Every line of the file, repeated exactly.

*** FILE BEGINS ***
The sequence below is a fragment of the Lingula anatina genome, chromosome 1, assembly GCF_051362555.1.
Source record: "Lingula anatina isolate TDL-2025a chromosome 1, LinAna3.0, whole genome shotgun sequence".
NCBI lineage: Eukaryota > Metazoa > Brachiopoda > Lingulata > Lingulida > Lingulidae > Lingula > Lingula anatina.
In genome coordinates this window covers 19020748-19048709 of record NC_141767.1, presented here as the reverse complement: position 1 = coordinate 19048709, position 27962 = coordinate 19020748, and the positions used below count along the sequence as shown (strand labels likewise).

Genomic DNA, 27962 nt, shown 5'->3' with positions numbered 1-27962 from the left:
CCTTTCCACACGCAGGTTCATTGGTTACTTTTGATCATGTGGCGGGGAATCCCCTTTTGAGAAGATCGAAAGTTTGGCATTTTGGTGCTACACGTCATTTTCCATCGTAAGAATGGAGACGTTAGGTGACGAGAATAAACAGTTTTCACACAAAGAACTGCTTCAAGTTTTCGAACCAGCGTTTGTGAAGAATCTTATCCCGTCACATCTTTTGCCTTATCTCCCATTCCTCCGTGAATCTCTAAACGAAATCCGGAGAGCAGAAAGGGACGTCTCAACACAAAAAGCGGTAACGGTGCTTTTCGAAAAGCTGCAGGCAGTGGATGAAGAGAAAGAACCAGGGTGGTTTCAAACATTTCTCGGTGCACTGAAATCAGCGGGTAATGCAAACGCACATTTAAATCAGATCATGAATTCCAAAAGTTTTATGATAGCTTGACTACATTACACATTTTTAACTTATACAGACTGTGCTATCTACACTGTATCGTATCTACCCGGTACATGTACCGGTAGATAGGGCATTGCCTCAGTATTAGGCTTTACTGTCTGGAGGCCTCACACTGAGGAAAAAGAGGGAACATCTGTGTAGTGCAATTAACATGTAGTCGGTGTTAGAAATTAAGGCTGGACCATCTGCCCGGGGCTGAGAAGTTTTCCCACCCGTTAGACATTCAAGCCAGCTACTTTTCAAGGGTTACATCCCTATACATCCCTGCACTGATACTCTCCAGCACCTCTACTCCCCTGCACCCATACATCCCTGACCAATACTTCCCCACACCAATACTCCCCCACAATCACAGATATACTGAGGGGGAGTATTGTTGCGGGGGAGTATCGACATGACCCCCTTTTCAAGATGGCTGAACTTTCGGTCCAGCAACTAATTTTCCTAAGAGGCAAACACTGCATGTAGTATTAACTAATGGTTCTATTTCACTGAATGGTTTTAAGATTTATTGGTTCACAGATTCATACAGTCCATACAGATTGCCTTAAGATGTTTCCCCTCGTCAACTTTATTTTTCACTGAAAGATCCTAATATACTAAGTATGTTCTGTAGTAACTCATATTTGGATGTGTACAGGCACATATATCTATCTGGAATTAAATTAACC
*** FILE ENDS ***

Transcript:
The sequence below is a fragment of the Lingula anatina genome, chromosome 1, assembly GCF_051362555.1.
Source record: "Lingula anatina isolate TDL-2025a chromosome 1, LinAna3.0, whole genome shotgun sequence".
NCBI lineage: Eukaryota > Metazoa > Brachiopoda > Lingulata > Lingulida > Lingulidae > Lingula > Lingula anatina.
In genome coordinates this window covers 19020748-19048709 of record NC_141767.1, presented here as the reverse complement: position 1 = coordinate 19048709, position 27962 = coordinate 19020748, and the positions used below count along the sequence as shown (strand labels likewise).

Genomic DNA, 27962 nt, shown 5'->3' with positions numbered 1-27962 from the left:
CCTTTCCACACGCAGGTTCATTGGTTACTTTTGATCATGTGGCGGGGAATCCCCTTTTGAGAAGATCGAAAGTTTGGCATTTTGGTGCTACACGTCATTTTCCATCGTAAGAATGGAGACGTTAGGTGACGAGAATAAACAGTTTTCACACAAAGAACTGCTTCAAGTTTTCGAACCAGCGTTTGTGAAGAATCTTATCCCGTCACATCTTTTGCCTTATCTCCCATTCCTCCGTGAATCTCTAAACGAAATCCGGAGAGCAGAAAGGGACGTCTCAACACAAAAAGCGGTAACGGTGCTTTTCGAAAAGCTGCAGGCAGTGGATGAAGAGAAAGAACCAGGGTGGTTTCAAACATTTCTCGGTGCACTGAAATCAGCGGGTAATGCAAACGCACATTTAAATCAGATCATGAATTCCAAAAGTTTTATGATAGCTTGACTACATTACACATTTTTAACTTATACAGACTGTGCTATCTACACTGTATCGTATCTACCCGGTACATGTACCGGTAGATAGGGCATTGCCTCAGTATTAGGCTTTACTGTCTGGAGGCCTCACACTGAGGAAAAAGAGGGAACATCTGTGTAGTGCAATTAACATGTAGTCGGTGTTAGAAATTAAGGCTGGACCATCTGCCCGGGGCTGAGAAGTTTTCCCACCCGTTAGACATTCAAGCCAGCTACTTTTCAAGGGTTACATCCCTATACATCCCTGCACTGATACTCTCCAGCACCTCTACTCCCCTGCACCCATACATCCCTGACCAATACTTCCCCACACCAATACTCCCCCACAATCACAGATATACTGAGGGGGAGTATTGTTGCGGGGGAGTATCGACATGACCCCCTTTTCAAGATGGCTGAACTTTCGGTCCAGCAACTAATTTTCCTAAGAGGCAAACACTGCATGTAGTATTAACTAATGGTTCTATTTCACTGAATGGTTTTAAGATTTATTGGTTCACAGATTCATACAGTCCATACAGATTGCCTTAAGATGTTTCCCCTCGTCAACTTTATTTTTCACTGAAAGATCCTAATATACTAAGTATGTTCTGTAGTAACTCATATTTGGATGTGTACAGGCACATATATCTATCTGGAATTAAATTAACC